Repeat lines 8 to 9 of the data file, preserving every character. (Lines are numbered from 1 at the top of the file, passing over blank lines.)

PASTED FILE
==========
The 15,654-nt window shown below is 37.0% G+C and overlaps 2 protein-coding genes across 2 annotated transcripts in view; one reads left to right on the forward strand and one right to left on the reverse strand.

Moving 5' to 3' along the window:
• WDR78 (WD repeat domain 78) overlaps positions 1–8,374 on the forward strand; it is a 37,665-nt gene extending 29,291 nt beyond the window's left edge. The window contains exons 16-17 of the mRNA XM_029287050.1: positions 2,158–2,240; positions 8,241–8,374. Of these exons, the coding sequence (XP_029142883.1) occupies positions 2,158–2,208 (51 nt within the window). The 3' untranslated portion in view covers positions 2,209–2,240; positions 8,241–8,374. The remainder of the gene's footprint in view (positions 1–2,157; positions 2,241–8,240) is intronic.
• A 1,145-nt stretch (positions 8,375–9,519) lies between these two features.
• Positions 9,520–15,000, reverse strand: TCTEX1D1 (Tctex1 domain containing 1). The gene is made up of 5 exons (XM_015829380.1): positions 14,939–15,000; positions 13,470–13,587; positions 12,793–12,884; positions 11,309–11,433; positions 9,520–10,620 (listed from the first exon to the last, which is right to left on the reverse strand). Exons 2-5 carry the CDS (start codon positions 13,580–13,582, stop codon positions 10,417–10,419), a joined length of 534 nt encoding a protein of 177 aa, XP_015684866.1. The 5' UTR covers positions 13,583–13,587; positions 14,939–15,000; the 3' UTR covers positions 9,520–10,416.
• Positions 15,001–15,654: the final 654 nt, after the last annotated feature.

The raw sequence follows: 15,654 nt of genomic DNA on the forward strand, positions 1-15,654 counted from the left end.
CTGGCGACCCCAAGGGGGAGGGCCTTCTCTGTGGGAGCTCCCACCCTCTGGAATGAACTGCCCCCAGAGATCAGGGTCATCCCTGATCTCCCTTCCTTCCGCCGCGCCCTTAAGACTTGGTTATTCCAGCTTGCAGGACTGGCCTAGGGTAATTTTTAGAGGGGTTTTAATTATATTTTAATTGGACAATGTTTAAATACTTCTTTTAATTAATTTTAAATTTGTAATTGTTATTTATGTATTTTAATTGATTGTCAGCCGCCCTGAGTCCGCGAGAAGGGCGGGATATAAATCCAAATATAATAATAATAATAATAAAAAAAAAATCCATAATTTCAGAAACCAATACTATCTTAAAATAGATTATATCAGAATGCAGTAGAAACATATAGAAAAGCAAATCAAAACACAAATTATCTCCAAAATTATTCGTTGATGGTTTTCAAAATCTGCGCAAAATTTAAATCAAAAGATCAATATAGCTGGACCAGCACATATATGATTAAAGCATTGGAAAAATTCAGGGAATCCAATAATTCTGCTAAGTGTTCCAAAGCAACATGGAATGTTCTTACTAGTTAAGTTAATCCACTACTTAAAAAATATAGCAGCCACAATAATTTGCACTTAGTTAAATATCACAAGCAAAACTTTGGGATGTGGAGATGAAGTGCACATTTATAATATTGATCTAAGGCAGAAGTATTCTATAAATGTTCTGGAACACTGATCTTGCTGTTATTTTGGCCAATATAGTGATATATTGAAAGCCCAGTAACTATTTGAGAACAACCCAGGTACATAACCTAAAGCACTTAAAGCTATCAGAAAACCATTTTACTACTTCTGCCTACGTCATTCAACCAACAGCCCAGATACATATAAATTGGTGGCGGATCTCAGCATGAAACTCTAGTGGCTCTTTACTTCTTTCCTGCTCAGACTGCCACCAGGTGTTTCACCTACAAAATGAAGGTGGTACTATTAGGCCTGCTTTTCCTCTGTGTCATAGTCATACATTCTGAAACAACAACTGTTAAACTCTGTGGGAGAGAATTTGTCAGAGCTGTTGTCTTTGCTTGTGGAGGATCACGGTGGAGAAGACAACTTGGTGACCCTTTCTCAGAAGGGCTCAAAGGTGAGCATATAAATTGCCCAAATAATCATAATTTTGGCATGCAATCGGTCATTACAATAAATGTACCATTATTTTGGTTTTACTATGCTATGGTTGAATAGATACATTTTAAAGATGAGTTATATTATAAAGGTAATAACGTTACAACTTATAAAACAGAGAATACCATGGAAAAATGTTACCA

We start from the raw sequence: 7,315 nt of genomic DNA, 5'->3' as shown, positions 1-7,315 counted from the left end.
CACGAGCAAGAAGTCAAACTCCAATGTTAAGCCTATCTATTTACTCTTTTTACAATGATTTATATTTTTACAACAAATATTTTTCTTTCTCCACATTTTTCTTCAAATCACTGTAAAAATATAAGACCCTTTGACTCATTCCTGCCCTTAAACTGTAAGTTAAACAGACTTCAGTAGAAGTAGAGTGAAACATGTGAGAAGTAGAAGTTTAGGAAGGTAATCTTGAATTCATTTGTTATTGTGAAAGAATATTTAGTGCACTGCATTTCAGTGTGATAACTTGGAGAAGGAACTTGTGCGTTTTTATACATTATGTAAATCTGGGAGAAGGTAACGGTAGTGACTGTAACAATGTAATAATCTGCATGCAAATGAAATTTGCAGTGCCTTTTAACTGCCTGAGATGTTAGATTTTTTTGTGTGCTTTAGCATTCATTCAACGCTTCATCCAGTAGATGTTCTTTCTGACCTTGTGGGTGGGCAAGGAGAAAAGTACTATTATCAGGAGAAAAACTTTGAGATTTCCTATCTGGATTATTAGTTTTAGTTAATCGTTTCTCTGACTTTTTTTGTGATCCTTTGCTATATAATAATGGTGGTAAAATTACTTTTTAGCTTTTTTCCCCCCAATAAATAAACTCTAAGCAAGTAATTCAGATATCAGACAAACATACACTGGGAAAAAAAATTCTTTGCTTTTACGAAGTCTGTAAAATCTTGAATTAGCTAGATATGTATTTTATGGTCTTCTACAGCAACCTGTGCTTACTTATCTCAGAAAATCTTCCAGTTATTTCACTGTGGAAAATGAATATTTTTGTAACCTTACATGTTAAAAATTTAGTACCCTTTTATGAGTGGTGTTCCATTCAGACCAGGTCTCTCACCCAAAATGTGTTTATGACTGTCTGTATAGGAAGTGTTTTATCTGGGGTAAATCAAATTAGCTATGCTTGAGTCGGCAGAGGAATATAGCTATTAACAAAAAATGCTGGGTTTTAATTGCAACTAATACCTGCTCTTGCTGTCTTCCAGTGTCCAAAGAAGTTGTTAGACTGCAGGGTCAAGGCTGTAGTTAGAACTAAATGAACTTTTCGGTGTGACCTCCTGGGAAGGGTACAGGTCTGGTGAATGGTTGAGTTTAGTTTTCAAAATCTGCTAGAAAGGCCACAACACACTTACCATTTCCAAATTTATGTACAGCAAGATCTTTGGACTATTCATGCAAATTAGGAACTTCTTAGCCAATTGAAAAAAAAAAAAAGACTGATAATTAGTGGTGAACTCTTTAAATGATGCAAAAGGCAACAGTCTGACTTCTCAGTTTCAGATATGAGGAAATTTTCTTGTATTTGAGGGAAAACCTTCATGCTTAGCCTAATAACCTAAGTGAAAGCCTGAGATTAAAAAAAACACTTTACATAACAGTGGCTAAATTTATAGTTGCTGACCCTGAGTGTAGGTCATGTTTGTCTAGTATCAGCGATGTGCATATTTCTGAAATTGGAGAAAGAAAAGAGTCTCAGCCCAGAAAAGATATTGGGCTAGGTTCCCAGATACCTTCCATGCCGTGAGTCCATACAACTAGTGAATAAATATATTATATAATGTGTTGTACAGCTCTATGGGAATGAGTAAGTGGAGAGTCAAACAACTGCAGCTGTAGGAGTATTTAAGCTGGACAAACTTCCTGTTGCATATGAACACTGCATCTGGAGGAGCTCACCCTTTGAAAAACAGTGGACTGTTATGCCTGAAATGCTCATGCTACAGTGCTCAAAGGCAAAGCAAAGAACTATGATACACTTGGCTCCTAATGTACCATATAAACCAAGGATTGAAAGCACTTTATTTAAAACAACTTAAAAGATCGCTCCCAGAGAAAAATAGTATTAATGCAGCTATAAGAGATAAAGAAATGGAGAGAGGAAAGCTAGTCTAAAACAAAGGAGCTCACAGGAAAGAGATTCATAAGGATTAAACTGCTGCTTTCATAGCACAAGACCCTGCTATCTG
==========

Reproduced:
CTGGCGACCCCAAGGGGGAGGGCCTTCTCTGTGGGAGCTCCCACCCTCTGGAATGAACTGCCCCCAGAGATCAGGGTCATCCCTGATCTCCCTTCCTTCCGCCGCGCCCTTAAGACTTGGTTATTCCAGCTTGCAGGACTGGCCTAGGGTAATTTTTAGAGGGGTTTTAATTATATTTTAATTGGACAATGTTTAAATACTTCTTTTAATTAATTTTAAATTTGTAATTGTTATTTATGTATTTTAATTGATTGTCAGCCGCCCTGAGTCCGCGAGAAGGGCGGGATATAAATCCAAATATAATAATAATAATAATAAAAAAAAAATCCATAATTTCAGAAACCAATACTATCTTAAAATAGATTATATCAGAATGCAGTAGAAACATATAGAAAAGCAAATCAAAACACAAATTATCTCCAAAATTATTCGTTGATGGTTTTCAAAATCTGCGCAAAATTTAAATCAAAAGATCAATATAGCTGGACCAGCACATATATGATTAAAGCATTGGAAAAATTCAGGGAATCCAATAATTCTGCTAAGTGTTCCAAAGCAACATGGAATGTTCTTACTAGTTAAGTTAATCCACTACTTAAAAAATATAGCAGCCACAATAATTTGCACTTAGTTAAATATCACAAGCAAAACTTTGGGATGTGGAGATGAAGTGCACATTTATAATATTGATCTAAGGCAGAAGTATTCTATAAATGTTCTGGAACACTGATCTTGCTGTTATTTTGGCCAATATAGTGATATATTGAAAGCCCAGTAACTATTTGAGAACAACCCAGGTACATAACCTAAAGCACTTAAAGCTATCAGAAAACCATTTTACTACTTCTGCCTACGTCATTCAACCAACAGCCCAGATACATATAAATTGGTGGCGGATCTCAGCATGAAACTCTAGTGGCTCTTTACTTCTTTCCTGCTCAGACTGCCACCAGGTGTTTCACCTACAAAATGAAGGTGGTACTATTAGGCCTGCTTTTCCTCTGTGTCATAGTCATACATTCTGAAACAACAACTGTTAAACTCTGTGGGAGAGAATTTGTCAGAGCTGTTGTCTTTGCTTGTGGAGGATCACGGTGGAGAAGACAACTTGGTGACCCTTTCTCAGAAGGGCTCAAAGGTGAGCATATAAATTGCCCAAATAATCATAATTTTGGCATGCAATCGGTCATTACAATAAATGTACCATTATTTTGGTTTTACTATGCTATGGTTGAATAGATACATTTTAAAGATGAGTTATATTATAAAGGTAATAACGTTACAACTTATAAAACAGAGAATACCATGGAAAAATGTTACCA

We start from the raw sequence: 7,315 nt of genomic DNA, 5'->3' as shown, positions 1-7,315 counted from the left end.